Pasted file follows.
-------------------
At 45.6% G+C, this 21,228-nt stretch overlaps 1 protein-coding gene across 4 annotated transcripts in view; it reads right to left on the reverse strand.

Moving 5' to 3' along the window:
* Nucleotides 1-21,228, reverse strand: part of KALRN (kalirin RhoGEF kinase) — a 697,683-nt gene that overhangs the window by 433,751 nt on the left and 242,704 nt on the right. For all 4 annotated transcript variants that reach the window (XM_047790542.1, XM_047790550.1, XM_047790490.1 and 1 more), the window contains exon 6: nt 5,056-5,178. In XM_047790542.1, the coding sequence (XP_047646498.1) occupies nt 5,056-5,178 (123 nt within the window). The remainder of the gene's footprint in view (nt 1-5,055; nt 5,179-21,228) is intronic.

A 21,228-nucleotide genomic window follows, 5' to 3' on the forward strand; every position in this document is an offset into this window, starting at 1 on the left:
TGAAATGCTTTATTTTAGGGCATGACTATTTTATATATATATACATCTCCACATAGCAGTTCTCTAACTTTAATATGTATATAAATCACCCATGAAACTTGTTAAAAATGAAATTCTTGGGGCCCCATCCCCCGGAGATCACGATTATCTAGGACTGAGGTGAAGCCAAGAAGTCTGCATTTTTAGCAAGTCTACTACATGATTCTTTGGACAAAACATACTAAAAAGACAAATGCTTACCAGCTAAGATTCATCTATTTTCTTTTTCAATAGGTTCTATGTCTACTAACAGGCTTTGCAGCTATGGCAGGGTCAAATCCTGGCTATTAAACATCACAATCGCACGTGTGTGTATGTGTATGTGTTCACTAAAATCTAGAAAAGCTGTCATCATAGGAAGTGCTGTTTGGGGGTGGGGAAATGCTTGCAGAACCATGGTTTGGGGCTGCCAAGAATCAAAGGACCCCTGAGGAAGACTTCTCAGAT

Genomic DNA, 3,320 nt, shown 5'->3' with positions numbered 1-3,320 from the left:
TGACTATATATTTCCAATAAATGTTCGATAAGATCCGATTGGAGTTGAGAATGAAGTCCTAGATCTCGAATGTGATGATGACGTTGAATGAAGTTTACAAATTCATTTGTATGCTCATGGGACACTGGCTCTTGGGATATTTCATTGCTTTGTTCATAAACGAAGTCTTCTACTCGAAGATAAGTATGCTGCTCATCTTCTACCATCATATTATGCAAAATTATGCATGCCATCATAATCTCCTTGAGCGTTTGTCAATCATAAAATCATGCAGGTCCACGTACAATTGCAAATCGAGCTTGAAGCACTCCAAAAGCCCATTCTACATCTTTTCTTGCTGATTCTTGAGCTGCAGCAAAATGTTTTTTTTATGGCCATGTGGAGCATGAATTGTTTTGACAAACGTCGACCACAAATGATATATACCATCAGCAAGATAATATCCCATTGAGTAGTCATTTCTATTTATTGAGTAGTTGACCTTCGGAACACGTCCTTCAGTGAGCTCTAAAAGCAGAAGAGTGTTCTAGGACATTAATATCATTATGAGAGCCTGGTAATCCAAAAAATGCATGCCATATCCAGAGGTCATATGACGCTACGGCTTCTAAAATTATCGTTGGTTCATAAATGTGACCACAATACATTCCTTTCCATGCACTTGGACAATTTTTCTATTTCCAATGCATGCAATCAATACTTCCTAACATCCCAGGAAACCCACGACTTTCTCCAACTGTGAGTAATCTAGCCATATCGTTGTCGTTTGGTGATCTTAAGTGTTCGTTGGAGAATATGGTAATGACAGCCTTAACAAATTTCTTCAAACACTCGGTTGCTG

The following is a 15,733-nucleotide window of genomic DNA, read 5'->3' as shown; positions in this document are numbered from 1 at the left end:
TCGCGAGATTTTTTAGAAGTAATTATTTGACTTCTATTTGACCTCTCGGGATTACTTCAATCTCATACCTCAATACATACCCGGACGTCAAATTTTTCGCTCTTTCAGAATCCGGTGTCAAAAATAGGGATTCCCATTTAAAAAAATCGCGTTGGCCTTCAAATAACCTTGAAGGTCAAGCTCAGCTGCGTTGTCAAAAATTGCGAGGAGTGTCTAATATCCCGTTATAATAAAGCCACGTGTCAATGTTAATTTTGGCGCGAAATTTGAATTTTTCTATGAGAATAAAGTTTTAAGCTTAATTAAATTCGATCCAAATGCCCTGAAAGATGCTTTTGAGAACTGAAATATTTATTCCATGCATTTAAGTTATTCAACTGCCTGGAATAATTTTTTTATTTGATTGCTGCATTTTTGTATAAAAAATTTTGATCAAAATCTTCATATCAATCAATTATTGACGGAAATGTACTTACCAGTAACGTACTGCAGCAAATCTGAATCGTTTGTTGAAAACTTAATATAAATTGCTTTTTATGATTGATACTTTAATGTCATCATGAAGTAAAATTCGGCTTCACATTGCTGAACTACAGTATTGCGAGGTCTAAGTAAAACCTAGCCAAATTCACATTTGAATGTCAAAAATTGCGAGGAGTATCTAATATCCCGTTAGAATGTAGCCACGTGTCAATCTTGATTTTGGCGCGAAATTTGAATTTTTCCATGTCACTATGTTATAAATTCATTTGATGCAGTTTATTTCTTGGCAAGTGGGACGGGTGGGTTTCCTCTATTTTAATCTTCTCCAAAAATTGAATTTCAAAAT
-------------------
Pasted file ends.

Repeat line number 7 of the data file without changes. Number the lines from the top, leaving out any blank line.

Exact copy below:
TGACTATATATTTCCAATAAATGTTCGATAAGATCCGATTGGAGTTGAGAATGAAGTCCTAGATCTCGAATGTGATGATGACGTTGAATGAAGTTTACAAATTCATTTGTATGCTCATGGGACACTGGCTCTTGGGATATTTCATTGCTTTGTTCATAAACGAAGTCTTCTACTCGAAGATAAGTATGCTGCTCATCTTCTACCATCATATTATGCAAAATTATGCATGCCATCATAATCTCCTTGAGCGTTTGTCAATCATAAAATCATGCAGGTCCACGTACAATTGCAAATCGAGCTTGAAGCACTCCAAAAGCCCATTCTACATCTTTTCTTGCTGATTCTTGAGCTGCAGCAAAATGTTTTTTTTATGGCCATGTGGAGCATGAATTGTTTTGACAAACGTCGACCACAAATGATATATACCATCAGCAAGATAATATCCCATTGAGTAGTCATTTCTATTTATTGAGTAGTTGACCTTCGGAACACGTCCTTCAGTGAGCTCTAAAAGCAGAAGAGTGTTCTAGGACATTAATATCATTATGAGAGCCTGGTAATCCAAAAAATGCATGCCATATCCAGAGGTCATATGACGCTACGGCTTCTAAAATTATCGTTGGTTCATAAATGTGACCACAATACATTCCTTTCCATGCACTTGGACAATTTTTCTATTTCCAATGCATGCAATCAATACTTCCTAACATCCCAGGAAACCCACGACTTTCTCCAACTGTGAGTAATCTAGCCATATCGTTGTCGTTTGGTGATCTTAAGTGTTCGTTGGAGAATATGGTAATGACAGCCTTAACAAATTTCTTCAAACACTCGGTTGCTG